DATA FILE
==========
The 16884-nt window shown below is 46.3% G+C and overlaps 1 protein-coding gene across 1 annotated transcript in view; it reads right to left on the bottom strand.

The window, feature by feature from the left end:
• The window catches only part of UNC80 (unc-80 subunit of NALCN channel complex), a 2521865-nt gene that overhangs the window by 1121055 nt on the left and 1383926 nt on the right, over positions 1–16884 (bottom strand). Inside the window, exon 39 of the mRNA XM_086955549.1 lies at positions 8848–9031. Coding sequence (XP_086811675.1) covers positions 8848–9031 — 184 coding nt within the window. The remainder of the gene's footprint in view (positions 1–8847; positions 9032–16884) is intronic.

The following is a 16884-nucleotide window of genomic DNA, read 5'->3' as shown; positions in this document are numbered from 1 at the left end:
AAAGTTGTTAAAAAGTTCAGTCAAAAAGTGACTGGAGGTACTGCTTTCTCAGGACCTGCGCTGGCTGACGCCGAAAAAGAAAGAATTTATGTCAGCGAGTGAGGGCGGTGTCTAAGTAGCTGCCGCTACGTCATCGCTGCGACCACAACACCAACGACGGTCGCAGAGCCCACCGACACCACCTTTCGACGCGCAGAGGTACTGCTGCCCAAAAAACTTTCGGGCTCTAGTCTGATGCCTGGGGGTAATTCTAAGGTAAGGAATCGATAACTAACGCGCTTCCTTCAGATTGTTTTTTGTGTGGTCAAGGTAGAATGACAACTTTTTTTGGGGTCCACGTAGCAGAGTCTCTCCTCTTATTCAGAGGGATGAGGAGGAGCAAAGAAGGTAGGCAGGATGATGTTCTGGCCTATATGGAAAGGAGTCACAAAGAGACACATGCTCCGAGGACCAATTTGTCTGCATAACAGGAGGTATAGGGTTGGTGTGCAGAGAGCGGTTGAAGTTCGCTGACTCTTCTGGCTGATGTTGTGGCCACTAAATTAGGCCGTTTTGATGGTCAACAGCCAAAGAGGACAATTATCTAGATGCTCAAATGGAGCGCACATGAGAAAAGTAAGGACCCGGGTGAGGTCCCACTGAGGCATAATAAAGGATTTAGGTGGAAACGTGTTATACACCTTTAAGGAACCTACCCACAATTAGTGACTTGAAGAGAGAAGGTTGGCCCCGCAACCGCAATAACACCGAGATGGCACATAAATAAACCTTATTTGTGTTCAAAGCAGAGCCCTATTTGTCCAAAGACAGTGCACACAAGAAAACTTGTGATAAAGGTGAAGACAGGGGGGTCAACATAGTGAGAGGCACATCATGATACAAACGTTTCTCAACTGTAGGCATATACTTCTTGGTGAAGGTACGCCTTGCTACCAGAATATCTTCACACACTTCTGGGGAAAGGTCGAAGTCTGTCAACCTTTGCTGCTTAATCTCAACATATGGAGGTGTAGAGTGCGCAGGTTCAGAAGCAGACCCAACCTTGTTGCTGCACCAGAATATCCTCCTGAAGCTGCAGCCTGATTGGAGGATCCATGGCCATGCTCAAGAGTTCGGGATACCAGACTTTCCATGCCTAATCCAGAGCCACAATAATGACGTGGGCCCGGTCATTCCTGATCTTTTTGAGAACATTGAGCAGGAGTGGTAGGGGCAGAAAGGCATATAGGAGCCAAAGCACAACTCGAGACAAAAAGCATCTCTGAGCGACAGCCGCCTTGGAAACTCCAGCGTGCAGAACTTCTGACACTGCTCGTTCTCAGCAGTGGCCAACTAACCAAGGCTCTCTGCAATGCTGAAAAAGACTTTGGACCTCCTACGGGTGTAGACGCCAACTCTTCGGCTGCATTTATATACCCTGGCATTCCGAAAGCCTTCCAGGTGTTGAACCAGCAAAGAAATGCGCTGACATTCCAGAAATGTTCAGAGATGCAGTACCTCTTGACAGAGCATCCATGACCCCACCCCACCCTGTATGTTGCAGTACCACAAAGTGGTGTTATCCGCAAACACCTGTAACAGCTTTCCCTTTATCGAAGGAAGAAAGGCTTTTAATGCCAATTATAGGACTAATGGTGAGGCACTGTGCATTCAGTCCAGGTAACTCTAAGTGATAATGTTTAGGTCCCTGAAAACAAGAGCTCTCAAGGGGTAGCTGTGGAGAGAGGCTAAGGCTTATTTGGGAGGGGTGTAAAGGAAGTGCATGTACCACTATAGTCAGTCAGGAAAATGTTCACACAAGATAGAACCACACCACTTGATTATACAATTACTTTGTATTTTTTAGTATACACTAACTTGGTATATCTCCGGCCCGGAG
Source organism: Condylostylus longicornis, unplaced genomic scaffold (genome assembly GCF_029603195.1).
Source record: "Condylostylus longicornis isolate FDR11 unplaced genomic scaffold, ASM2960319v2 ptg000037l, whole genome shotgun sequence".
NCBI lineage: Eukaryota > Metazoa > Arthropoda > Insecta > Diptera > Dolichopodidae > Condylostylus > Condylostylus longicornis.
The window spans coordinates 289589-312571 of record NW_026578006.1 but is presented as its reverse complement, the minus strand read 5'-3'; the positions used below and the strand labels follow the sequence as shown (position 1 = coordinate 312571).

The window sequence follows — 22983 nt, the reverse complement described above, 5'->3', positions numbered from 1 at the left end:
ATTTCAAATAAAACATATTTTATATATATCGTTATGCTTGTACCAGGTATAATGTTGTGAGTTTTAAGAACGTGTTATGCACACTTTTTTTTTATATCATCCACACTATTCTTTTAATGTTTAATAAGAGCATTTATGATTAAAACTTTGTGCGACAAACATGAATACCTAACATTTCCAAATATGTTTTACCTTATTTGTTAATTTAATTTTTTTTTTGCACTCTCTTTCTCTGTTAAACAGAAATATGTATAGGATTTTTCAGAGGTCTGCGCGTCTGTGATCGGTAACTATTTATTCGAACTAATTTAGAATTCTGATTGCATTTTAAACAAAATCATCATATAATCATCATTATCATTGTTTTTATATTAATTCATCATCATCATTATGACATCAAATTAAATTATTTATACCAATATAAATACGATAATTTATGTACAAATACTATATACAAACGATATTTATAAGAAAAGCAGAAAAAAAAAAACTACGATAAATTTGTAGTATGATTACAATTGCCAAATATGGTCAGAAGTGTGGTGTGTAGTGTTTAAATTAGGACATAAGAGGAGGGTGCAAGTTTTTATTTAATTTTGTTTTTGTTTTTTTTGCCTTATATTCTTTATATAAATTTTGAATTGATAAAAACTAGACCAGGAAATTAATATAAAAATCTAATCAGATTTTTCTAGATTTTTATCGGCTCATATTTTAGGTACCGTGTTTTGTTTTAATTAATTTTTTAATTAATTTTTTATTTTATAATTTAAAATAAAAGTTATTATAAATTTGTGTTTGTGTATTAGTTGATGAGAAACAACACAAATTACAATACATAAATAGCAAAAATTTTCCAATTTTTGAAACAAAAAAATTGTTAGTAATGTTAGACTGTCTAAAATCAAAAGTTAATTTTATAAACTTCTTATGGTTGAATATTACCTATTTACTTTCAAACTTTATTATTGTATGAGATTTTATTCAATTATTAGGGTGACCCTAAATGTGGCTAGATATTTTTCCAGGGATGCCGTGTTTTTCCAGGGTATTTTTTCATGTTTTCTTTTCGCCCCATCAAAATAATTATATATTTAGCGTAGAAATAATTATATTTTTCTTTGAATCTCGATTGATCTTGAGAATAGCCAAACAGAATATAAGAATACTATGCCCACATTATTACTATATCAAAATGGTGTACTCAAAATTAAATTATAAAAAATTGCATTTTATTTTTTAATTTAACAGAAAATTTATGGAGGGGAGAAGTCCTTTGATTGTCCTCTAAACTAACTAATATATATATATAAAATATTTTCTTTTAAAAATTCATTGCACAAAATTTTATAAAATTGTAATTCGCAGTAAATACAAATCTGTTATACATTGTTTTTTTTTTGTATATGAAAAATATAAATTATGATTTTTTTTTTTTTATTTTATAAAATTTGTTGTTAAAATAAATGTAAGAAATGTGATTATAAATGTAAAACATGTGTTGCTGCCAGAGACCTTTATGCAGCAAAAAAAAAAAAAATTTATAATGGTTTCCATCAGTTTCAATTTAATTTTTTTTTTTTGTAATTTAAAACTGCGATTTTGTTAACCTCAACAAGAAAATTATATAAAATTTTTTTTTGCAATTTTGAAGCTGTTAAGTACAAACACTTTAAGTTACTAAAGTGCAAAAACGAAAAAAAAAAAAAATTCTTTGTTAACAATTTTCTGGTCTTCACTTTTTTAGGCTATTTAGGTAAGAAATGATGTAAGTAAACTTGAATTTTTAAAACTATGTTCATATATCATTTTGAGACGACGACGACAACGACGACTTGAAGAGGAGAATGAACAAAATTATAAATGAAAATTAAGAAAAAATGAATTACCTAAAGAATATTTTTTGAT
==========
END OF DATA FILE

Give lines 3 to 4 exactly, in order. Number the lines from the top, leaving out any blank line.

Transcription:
• The window catches only part of UNC80 (unc-80 subunit of NALCN channel complex), a 2521865-nt gene that overhangs the window by 1121055 nt on the left and 1383926 nt on the right, over positions 1–16884 (bottom strand). Inside the window, exon 39 of the mRNA XM_086955549.1 lies at positions 8848–9031. Coding sequence (XP_086811675.1) covers positions 8848–9031 — 184 coding nt within the window. The remainder of the gene's footprint in view (positions 1–8847; positions 9032–16884) is intronic.

The following is a 16884-nucleotide window of genomic DNA, read 5'->3' as shown; positions in this document are numbered from 1 at the left end: